Tuesday, 5 March 2019

The Black Coats by Colleen Oakes | ARC Review

The Black Coats

Colleen Oakes


387 Pages


Send to me by the publisher in exchange for an honest review

Thanks to HCC Frenzy for sending me a copy of this book in exchange for an honest review. All opinions are my own.

Roses are read, violets are blue, if you hurt us, we’re coming for you.

The deeply secretive Black Coats have been exacting vengeance on men who hurt girls and women for years. And Thea has just received an invitation to join them. This is the opportunity she’s been waiting for to finally get justice for her cousin Natalie, whose killer went free.

Thea dives head first into the group, training every day with other girls whose stories rival hers. Together they carry out Balancings—acts of revenge guaranteed to teach a lesson. With every predator threatened, every blackmailer exposed, and every date rapist punished, Thea can feel herself getting closer to avenging Natalie’s death.

But then the Balancings begin to escalate in brutality, and Thea discovers that the Black Coats are not all they seem to be. Thea must confront just how far she’s willing to go for justice—and what kind of justice Natalie, and Thea herself, deserve. Because when the line between justice and revenge is razor thin, it’s hard not to get cut.

This cover, and the promise of badass women and vigilante justice totally sold this to me. I was hooked on the pitch, and I was hoping for the best. I hadn't heard anyone else talking about this book, let alone reading it, but I thought I had just happened upon a sleeper. But oh gosh, was I wrong about this book.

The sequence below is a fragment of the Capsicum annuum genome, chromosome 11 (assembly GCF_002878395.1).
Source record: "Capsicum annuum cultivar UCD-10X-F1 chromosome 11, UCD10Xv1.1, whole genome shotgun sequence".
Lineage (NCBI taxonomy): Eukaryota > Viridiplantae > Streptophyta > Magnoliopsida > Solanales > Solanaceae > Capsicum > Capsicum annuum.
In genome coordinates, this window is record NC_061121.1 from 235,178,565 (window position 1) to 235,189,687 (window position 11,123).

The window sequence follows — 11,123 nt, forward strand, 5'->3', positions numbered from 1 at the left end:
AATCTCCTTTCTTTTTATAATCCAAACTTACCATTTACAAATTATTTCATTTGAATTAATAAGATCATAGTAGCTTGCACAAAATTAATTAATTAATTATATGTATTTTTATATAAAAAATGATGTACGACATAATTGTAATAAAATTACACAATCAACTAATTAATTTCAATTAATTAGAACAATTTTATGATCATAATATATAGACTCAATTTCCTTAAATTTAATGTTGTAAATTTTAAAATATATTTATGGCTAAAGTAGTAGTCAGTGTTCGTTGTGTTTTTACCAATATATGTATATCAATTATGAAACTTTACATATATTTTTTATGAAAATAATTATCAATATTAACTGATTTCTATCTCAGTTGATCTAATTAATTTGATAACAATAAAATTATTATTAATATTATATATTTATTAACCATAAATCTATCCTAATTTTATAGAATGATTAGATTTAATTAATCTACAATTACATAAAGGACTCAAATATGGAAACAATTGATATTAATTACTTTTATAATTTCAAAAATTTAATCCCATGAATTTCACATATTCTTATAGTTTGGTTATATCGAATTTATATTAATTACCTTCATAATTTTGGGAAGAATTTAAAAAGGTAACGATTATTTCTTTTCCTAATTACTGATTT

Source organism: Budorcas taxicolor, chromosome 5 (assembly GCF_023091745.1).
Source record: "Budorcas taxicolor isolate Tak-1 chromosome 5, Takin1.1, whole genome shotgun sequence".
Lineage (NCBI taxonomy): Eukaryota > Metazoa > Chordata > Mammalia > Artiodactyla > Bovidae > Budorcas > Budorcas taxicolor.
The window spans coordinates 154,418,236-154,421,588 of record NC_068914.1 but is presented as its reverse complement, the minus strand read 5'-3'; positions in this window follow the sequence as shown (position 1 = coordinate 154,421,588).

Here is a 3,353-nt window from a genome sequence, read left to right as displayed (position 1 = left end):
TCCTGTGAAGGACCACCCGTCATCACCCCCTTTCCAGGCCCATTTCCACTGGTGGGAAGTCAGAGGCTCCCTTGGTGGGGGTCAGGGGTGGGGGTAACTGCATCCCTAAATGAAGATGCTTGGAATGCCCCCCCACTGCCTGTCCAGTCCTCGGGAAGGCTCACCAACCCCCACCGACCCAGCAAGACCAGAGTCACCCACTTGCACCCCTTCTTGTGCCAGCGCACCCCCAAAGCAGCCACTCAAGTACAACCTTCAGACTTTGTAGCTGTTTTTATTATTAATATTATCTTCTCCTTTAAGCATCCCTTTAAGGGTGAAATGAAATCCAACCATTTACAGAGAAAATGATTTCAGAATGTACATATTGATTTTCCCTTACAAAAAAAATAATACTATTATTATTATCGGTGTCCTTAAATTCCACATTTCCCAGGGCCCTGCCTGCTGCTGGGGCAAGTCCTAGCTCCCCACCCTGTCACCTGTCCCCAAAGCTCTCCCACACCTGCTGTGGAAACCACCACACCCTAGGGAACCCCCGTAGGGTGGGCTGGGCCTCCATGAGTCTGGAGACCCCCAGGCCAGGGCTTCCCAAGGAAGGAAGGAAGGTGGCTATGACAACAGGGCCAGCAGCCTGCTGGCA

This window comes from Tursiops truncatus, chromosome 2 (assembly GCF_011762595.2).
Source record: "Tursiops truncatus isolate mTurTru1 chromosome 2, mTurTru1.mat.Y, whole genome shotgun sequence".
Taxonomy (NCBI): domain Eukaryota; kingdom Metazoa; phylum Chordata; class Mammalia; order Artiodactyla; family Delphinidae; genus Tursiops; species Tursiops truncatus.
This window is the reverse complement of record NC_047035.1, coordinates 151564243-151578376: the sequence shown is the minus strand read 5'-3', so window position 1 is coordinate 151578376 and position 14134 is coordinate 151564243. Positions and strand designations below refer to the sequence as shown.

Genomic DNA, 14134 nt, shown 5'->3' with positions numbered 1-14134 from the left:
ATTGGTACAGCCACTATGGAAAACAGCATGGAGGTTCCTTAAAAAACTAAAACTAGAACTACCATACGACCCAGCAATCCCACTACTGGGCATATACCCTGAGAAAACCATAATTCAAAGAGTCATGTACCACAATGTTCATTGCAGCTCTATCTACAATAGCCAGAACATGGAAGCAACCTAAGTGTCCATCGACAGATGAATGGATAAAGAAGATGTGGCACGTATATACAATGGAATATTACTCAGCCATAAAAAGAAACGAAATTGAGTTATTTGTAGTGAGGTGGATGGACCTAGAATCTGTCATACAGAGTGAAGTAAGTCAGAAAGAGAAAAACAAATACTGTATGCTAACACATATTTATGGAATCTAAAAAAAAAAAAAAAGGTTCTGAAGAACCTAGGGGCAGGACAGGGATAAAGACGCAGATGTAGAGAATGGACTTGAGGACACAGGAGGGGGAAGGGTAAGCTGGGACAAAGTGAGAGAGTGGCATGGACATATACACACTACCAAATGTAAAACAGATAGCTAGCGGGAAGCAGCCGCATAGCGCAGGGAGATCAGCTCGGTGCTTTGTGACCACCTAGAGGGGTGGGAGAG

First things first; this book is close to 400 pages, and I want to say that it could easily have been cut in half, in my opinion. There is so much that goes on, but nothing that lands or that is truly accomplished. One of my big grievances with the book is that, in 400 pages, there is almost no palpable atmosphere. In a book set in Austin, Texas, with themes of secret societies and vigilante justice, one would think that creating a fitting atmosphere would be one of the top priorities. But it felt like this book could have taken place anywhere and still fit. The writing and description of the setting felt super basic, which meant that, from the get-go, I was not rooted in the story. No atmosphere, so grounding.

Thea was also a super problematic protagonist, meaning that she never, literally at any point, felt like a 3 dimensional character. I wanted to hear more about her struggles with grief, and to actually watch her grow since her joining the Black Coats. But again, it felt basic. Her characterization felt limited. This story had the potential to be so fast paced, so visceral and emotional, and instead, our main character isn't even emotionless, she's just boring. There are no stakes when it comes to Thea. I never felt like her life could have ever really been on the line. She's not an underdog, she doesn't seem truly in the pits of grief, like she needs to be pulled out from this depressive state, and so who is she?? No, seriously, I'm asking. Who is she?